Poetry Awards Announced The Poetry Foundation, newly enriched by a major gift from an Indiana philanthropist, is using part of the largesse to fund a series of awards intended to raise the profiles of underrecognized poets. Some of the awards are so specific as to seem designed specifically for their winners - for instance, the "Emily Dickinson First Book Award, for an American poet older than 50 who has not yet published a book of poetry" - while others emphasize qualities frequently lacking in poetry, such as humor. Chicago Tribune 10/07/05

Thursday, October 6

Fagin The Jew: Anti-Semitism's Grip On Classic Lit The role of the Jew in Western literature has far too often been as a malevolent, money-grubbing villain who exists mainly to be bested by the blond-haired, blue-eyed hero. And if that Aryan-Nordic hero can be a child, so much the better, as Charles Dickens knew well when he conjured up the primary antagonist for Oliver Twist. "There is almost no other character to compete with Fagin for the title of the most grotesque and villainous Jew in all of English literature. Of all the 989 characters who sprang from the pen of Charles Dickens, the evil old gang-master is one of his most vivid caricatures." Even though modern morality has mandated that film and stage versions of the Dickens tale tone down the anti-Semitism, the disturbing stereotype is still pervasive. The Independent (UK) 10/07/05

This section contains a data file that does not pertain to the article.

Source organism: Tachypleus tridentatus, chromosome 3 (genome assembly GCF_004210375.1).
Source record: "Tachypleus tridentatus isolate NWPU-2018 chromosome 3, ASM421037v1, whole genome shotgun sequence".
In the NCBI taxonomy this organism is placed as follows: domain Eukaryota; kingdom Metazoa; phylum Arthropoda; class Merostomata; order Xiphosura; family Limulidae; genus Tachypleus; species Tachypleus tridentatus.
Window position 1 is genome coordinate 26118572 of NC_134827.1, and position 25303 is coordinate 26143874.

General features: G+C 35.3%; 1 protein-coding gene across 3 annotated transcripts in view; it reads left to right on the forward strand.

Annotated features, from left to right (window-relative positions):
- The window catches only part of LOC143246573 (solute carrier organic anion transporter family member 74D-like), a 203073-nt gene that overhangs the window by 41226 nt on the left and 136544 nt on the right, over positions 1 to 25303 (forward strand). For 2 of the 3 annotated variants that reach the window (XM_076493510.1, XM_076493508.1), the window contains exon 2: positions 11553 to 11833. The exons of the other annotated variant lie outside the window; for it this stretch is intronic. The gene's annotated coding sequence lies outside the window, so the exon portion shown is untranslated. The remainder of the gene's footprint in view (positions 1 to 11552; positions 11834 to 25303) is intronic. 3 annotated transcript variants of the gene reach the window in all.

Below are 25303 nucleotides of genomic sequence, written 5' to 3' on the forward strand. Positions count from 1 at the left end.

Rebirth of an Indie Earlier this year, a much-beloved independent bookstore in Menlo Park, California closed, bowing to the same competitive pressures (from big chain booksellers and online retailers) that have taken out indie bookstores across the country. But in this case, the bookstore's community didn't sit idly by and mourn the passing - they passed the hat. "Local entrepreneurs developed a business plan to improve the store's long-term standing and also invested cash... $500,000 was raised from 17 individuals, who each pledged at least $25,000 to become shareholders. About 370 local residents also signed up to volunteer time to help the store." As a result, Kepler's Books and Magazines will reopen for business this weekend. The New York Times 10/06/05

Getting Past The P-Word The recent run of writers and historians facing allegations of plagiarism surfaced has seen some of America's best-loved authors and journalists exiled to the hall of shame that also includes steroid-popping baseball players and former Enron executives. But some writers seem to have an unusual ability to bounce back from such charges, even when their veracity seems indisputable. Take the case of presidential historian Doris Kearns Goodwin, who is embarking on a major book tour three years after she paid an undisclosed sum to settle an embarrassing lawsuit alleging plagiarism. Why is a major publisher still taking it's chances with a known copier? "Because she has a charming personality, because she has powerful friends, and not least of all because she writes like a dream." Boston Globe 10/06/05